Date of Award
Master of Arts (MA)
Grant, H. Roger
Grubb , Alan
Andrew Jr. , Rod
This thesis is intended to demonstrate the tangible reforms initiated by Benjamin Ryan Tillman between 1885 and 1895 for farmers and other citizens of South Carolina. After exploring the most notable historiography surrounding the Tillman era in South Carolina, the thesis examines Tillman's appeals to the farmers' depressed condition, the establishment of Clemson Agricultural College, and state-level reforms of business and government institutions. Tillman's restructuring of the South Carolina Penitentiary, the Lunatic Asylum, and the creation of the state liquor dispensary are shown to be significant accomplishments in the reformer's political career. Tillman's assaults on what he perceived as monopolistic capital--in the form of the phosphate mining industry and the railroads--are also thoroughly discussed.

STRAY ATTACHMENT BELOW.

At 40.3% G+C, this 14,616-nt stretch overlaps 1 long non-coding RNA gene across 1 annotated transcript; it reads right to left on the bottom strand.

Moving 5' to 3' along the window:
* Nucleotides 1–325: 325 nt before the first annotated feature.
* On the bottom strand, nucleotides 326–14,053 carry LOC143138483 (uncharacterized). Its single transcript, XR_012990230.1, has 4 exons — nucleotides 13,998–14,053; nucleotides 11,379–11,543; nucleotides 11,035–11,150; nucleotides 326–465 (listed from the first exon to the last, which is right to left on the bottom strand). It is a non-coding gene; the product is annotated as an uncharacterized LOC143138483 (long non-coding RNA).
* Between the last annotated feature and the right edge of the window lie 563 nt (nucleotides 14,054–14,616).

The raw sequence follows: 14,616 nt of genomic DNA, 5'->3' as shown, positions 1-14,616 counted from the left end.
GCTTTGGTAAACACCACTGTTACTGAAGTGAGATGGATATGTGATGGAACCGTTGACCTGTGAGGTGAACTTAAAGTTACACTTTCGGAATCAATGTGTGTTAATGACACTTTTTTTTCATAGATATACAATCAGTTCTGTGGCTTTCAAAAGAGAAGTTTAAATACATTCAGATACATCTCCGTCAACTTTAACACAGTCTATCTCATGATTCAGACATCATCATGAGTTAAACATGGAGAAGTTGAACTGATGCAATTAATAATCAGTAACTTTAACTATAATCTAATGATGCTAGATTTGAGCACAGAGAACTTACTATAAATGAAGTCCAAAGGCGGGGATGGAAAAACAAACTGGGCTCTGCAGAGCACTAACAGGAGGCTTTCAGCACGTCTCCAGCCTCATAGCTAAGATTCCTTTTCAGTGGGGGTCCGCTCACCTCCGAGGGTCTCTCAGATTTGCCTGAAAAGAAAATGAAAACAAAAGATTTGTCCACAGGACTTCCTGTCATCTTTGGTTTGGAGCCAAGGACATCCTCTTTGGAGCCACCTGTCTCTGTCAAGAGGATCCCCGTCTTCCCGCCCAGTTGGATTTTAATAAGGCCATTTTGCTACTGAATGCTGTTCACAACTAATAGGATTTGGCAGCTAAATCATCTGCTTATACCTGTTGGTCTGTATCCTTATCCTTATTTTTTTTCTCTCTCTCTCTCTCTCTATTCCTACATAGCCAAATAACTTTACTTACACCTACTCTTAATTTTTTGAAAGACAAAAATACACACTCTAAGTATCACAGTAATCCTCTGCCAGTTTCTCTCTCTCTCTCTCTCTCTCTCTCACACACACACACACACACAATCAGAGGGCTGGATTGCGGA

The emphasis of this analysis is to show that Tillman's reform movement, and not the concerns over white solidarity that stigmatized any third-party movement, was the primary reason for the lack of a Populist party in South Carolina. The fact that Tillman and the majority of white Democrats in South Carolina did not support the socio-political equality of African Americans is not in question. However, the purpose of this thesis is to illustrate that without Tillmanism and the real reforms that came along with the movement, South Carolina would have experienced a significant third-party bolt similar to other Southern and Western states in the 1890's.
Krause, Kevin, "The One-Eyed King: The Reforms of Ben Tillman as the Reason for the Absence of Populism in South Carolina" (2008). All Theses. 314.